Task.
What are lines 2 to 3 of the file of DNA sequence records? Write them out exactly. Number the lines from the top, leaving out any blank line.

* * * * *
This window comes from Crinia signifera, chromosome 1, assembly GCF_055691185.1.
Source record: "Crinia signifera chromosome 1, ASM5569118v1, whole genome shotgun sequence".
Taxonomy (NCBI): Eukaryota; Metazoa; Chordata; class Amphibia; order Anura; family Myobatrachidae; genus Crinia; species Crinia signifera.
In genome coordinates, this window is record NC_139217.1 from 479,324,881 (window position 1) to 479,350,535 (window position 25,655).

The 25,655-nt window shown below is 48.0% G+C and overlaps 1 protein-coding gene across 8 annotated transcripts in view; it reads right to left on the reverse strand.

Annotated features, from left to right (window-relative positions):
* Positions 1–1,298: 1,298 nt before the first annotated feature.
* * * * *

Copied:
Source record: "Crinia signifera chromosome 1, ASM5569118v1, whole genome shotgun sequence".
Taxonomy (NCBI): Eukaryota; Metazoa; Chordata; class Amphibia; order Anura; family Myobatrachidae; genus Crinia; species Crinia signifera.